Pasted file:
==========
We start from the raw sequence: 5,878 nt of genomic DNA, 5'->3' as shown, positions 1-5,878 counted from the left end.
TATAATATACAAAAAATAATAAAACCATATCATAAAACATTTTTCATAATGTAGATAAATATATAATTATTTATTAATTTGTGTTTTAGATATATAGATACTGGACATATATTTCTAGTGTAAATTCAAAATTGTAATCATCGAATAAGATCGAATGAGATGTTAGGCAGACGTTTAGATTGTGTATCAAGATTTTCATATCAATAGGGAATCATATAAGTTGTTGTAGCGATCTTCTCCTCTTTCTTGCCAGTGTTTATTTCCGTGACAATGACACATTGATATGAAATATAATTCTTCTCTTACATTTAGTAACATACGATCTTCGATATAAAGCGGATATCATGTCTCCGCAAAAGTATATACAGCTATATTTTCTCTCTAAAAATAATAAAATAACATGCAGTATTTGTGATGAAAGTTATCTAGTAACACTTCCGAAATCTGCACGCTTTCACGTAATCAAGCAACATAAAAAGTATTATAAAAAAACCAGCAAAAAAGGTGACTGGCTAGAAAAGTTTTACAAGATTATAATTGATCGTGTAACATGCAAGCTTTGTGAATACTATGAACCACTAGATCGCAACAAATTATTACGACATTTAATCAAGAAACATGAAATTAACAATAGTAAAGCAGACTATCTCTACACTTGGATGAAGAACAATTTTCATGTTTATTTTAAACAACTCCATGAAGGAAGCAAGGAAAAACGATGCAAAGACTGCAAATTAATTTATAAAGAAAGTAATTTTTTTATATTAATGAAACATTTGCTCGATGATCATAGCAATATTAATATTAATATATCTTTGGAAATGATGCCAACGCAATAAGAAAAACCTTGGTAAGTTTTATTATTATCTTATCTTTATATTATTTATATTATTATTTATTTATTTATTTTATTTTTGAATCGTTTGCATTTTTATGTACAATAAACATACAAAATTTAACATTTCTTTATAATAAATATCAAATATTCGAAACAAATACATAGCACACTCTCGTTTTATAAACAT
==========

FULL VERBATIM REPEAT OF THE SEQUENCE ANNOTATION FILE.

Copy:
We start from the raw sequence: 5,878 nt of genomic DNA, 5'->3' as shown, positions 1-5,878 counted from the left end.
TATAATATACAAAAAATAATAAAACCATATCATAAAACATTTTTCATAATGTAGATAAATATATAATTATTTATTAATTTGTGTTTTAGATATATAGATACTGGACATATATTTCTAGTGTAAATTCAAAATTGTAATCATCGAATAAGATCGAATGAGATGTTAGGCAGACGTTTAGATTGTGTATCAAGATTTTCATATCAATAGGGAATCATATAAGTTGTTGTAGCGATCTTCTCCTCTTTCTTGCCAGTGTTTATTTCCGTGACAATGACACATTGATATGAAATATAATTCTTCTCTTACATTTAGTAACATACGATCTTCGATATAAAGCGGATATCATGTCTCCGCAAAAGTATATACAGCTATATTTTCTCTCTAAAAATAATAAAATAACATGCAGTATTTGTGATGAAAGTTATCTAGTAACACTTCCGAAATCTGCACGCTTTCACGTAATCAAGCAACATAAAAAGTATTATAAAAAAACCAGCAAAAAAGGTGACTGGCTAGAAAAGTTTTACAAGATTATAATTGATCGTGTAACATGCAAGCTTTGTGAATACTATGAACCACTAGATCGCAACAAATTATTACGACATTTAATCAAGAAACATGAAATTAACAATAGTAAAGCAGACTATCTCTACACTTGGATGAAGAACAATTTTCATGTTTATTTTAAACAACTCCATGAAGGAAGCAAGGAAAAACGATGCAAAGACTGCAAATTAATTTATAAAGAAAGTAATTTTTTTATATTAATGAAACATTTGCTCGATGATCATAGCAATATTAATATTAATATATCTTTGGAAATGATGCCAACGCAATAAGAAAAACCTTGGTAAGTTTTATTATTATCTTATCTTTATATTATTTATATTATTATTTATTTATTTATTTTATTTTTGAATCGTTTGCATTTTTATGTACAATAAACATACAAAATTTAACATTTCTTTATAATAAATATCAAATATTCGAAACAAATACATAGCACACTCTCGTTTTATAAACAT